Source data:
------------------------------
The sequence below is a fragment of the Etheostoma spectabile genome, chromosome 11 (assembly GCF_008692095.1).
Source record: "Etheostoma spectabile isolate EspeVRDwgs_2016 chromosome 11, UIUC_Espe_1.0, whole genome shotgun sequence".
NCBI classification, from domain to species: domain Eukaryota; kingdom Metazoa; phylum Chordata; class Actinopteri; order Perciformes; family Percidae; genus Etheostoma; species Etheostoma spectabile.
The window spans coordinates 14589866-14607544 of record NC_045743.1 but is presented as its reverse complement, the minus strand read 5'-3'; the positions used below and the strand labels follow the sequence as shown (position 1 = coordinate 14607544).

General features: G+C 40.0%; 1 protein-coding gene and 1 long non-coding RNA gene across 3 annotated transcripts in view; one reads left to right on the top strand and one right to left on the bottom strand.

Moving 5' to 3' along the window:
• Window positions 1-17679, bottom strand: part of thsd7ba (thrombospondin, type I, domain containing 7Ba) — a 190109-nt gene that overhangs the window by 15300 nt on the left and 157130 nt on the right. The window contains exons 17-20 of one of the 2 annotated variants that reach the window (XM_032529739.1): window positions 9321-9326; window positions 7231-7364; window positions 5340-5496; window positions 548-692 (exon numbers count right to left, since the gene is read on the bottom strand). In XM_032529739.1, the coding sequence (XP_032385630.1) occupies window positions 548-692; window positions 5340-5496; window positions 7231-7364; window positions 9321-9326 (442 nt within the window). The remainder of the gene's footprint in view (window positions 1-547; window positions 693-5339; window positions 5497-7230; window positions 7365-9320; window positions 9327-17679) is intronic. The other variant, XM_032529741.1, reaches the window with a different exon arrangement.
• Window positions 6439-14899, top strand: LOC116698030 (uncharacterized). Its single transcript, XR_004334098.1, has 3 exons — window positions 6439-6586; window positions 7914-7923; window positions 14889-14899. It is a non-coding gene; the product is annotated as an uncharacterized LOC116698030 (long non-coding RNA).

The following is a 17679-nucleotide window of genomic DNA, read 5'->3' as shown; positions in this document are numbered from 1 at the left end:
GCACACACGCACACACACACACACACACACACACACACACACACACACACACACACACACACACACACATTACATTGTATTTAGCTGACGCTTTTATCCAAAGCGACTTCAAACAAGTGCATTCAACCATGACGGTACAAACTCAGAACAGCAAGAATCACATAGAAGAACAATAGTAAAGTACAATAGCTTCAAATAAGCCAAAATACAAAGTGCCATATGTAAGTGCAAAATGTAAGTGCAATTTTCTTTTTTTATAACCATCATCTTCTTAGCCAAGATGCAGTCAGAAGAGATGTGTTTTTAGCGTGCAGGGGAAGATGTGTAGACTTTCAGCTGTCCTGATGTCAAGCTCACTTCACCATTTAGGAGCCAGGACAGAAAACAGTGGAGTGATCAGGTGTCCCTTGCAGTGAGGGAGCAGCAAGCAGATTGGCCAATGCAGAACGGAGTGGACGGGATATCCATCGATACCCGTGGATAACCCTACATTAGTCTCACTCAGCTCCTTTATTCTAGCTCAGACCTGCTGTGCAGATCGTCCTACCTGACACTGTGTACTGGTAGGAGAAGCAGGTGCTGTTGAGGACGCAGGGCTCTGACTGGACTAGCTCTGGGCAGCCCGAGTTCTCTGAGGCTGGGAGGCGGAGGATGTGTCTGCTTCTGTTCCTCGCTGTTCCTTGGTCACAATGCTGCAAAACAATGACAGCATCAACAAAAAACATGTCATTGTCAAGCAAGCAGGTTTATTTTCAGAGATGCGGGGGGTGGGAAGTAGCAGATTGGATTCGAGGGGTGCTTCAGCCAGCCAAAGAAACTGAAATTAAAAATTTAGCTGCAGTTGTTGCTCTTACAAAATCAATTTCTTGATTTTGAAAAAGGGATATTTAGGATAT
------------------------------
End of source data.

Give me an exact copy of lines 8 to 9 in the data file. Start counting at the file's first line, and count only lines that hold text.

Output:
• Window positions 6439-14899, top strand: LOC116698030 (uncharacterized). Its single transcript, XR_004334098.1, has 3 exons — window positions 6439-6586; window positions 7914-7923; window positions 14889-14899. It is a non-coding gene; the product is annotated as an uncharacterized LOC116698030 (long non-coding RNA).

The following is a 17679-nucleotide window of genomic DNA, read 5'->3' as shown; positions in this document are numbered from 1 at the left end: